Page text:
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Interesting article from the Wall Street Journal last week about the nature/aspect of learning.  Thought provoking...I've been on multiple ends of this continuum. 
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Charley Deppner's profile photoPaul Becker's profile photo
 
http://www.ink19.com/issues_F/98_09/feature/schoolhouse_nf.html

A fairly sophomoric editorial of my own.

However, I still stand by the idea that "to fail is to learn" and, in turn, the true nature of learning is one of humiliation- (To learn something is to admit you do not know it- As sensei raps your knuckles with a stick.)

This explains a common ambivalence towards educators and education as a whole.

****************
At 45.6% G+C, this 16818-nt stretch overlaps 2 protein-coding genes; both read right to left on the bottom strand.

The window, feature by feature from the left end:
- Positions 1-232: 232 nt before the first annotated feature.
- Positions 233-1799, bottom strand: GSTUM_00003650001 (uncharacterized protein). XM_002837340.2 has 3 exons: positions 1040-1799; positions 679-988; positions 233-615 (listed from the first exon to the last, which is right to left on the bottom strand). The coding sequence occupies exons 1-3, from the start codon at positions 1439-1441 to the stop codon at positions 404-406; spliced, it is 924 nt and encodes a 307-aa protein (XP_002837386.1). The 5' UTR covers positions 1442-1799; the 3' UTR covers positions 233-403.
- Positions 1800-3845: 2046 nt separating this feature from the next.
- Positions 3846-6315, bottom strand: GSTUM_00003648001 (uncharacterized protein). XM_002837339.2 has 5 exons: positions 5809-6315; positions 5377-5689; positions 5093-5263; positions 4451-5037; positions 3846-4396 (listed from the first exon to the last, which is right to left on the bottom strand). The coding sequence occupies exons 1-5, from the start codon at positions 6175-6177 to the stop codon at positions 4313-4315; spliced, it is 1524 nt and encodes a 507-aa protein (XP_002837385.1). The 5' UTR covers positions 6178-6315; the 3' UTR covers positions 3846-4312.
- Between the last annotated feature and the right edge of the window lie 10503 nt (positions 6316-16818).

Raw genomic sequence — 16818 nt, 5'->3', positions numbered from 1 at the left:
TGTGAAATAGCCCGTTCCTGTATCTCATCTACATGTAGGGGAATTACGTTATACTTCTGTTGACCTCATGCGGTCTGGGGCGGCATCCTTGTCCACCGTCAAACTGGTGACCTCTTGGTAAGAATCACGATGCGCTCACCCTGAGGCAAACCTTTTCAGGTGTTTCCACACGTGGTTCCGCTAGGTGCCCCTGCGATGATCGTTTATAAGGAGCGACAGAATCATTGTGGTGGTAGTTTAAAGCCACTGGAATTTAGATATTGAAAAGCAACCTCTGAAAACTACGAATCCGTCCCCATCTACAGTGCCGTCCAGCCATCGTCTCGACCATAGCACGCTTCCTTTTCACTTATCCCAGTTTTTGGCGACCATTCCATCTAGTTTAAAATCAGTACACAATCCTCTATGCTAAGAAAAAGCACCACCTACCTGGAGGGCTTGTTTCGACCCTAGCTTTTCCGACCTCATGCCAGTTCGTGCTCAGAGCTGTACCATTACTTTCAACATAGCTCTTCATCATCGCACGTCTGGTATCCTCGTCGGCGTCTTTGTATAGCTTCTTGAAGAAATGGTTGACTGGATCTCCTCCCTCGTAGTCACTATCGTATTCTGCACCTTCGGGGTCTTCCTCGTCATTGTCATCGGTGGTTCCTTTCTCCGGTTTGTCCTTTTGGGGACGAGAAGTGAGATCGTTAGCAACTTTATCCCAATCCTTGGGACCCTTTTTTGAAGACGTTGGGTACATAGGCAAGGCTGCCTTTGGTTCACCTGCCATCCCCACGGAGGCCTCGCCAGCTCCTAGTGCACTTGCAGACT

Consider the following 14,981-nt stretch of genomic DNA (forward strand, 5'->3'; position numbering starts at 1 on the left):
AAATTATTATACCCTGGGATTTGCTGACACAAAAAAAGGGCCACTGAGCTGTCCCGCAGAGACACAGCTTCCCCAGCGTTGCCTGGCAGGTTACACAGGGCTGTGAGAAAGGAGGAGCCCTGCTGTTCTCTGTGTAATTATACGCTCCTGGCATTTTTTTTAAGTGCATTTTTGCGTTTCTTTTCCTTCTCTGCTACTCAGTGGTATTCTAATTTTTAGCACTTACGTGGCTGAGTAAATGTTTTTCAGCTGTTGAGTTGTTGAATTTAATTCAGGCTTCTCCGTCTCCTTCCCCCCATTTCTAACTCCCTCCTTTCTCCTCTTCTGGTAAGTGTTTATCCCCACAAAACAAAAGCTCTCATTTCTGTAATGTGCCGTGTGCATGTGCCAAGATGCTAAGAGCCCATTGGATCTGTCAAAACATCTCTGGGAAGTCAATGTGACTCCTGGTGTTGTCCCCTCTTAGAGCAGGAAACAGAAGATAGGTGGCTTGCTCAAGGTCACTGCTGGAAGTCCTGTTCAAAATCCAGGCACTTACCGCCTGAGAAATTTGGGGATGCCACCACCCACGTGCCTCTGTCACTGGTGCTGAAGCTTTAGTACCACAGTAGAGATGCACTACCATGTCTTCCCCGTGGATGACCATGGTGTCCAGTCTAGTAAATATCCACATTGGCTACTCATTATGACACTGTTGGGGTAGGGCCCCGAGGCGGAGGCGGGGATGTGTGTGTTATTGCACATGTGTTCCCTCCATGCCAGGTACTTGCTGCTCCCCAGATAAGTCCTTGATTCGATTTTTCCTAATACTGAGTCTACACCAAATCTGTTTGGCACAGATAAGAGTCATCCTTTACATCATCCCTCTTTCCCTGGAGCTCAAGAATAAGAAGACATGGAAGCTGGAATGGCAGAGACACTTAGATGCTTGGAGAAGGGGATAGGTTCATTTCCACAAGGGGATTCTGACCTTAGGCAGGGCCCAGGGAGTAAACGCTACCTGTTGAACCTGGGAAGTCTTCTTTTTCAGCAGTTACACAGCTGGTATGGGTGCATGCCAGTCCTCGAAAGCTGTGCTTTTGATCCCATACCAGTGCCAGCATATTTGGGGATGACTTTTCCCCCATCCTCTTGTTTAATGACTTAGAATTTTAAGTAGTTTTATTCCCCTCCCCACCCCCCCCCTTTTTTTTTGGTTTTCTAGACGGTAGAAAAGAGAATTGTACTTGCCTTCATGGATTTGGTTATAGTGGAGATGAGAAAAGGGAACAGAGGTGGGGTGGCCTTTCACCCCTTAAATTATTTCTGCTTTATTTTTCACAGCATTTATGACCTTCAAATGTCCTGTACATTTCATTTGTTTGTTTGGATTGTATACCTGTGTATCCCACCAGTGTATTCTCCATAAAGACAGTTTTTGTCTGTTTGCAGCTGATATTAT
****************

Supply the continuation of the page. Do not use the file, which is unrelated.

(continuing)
Completely agree with your assessment. Most students equate failing as bad, when it's not true. Even more so, they have difficulty with problem solving tasks because they figure if they out-wait me, I'll get so frustrated and give them the answer. They are astonished when that doesn't happen. I'm not talking about stuff that requires guidance from me, rather stuff they should have looked up on their own and offered their own commentary on.

Like your article suggested (which was great btw), teachers and education get blasted by several directions and I've always asserted that teachers (or anyone) don't want to be horrible at their jobs; it's the system (and criticism) that has worn them down.
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